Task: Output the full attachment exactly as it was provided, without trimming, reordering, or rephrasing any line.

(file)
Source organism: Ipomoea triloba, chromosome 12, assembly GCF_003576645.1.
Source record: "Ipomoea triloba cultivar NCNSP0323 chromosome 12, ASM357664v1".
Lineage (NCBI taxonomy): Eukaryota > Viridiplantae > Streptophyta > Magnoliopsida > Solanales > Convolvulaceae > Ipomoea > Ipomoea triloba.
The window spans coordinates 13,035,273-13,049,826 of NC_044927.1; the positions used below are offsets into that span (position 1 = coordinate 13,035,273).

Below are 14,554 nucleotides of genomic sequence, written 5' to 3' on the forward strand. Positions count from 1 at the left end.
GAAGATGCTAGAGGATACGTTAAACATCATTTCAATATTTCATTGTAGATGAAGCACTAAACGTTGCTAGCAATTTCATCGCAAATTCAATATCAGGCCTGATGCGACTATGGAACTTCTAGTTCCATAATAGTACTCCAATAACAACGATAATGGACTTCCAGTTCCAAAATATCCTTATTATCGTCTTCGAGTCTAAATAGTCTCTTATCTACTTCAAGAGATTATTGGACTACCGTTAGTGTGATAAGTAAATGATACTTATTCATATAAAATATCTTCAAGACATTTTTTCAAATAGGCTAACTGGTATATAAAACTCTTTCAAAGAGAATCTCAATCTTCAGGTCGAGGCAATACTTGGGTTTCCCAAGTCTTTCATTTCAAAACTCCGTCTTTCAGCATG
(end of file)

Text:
Source organism: Ipomoea triloba, chromosome 12, assembly GCF_003576645.1.
Source record: "Ipomoea triloba cultivar NCNSP0323 chromosome 12, ASM357664v1".
Lineage (NCBI taxonomy): Eukaryota > Viridiplantae > Streptophyta > Magnoliopsida > Solanales > Convolvulaceae > Ipomoea > Ipomoea triloba.
The window spans coordinates 13,035,273-13,049,826 of NC_044927.1; the positions used below are offsets into that span (position 1 = coordinate 13,035,273).

Below are 14,554 nucleotides of genomic sequence, written 5' to 3' on the forward strand. Positions count from 1 at the left end.
GAAGATGCTAGAGGATACGTTAAACATCATTTCAATATTTCATTGTAGATGAAGCACTAAACGTTGCTAGCAATTTCATCGCAAATTCAATATCAGGCCTGATGCGACTATGGAACTTCTAGTTCCATAATAGTACTCCAATAACAACGATAATGGACTTCCAGTTCCAAAATATCCTTATTATCGTCTTCGAGTCTAAATAGTCTCTTATCTACTTCAAGAGATTATTGGACTACCGTTAGTGTGATAAGTAAATGATACTTATTCATATAAAATATCTTCAAGACATTTTTTCAAATAGGCTAACTGGTATATAAAACTCTTTCAAAGAGAATCTCAATCTTCAGGTCGAGGCAATACTTGGGTTTCCCAAGTCTTTCATTTCAAAACTCCGTCTTTCAGCATG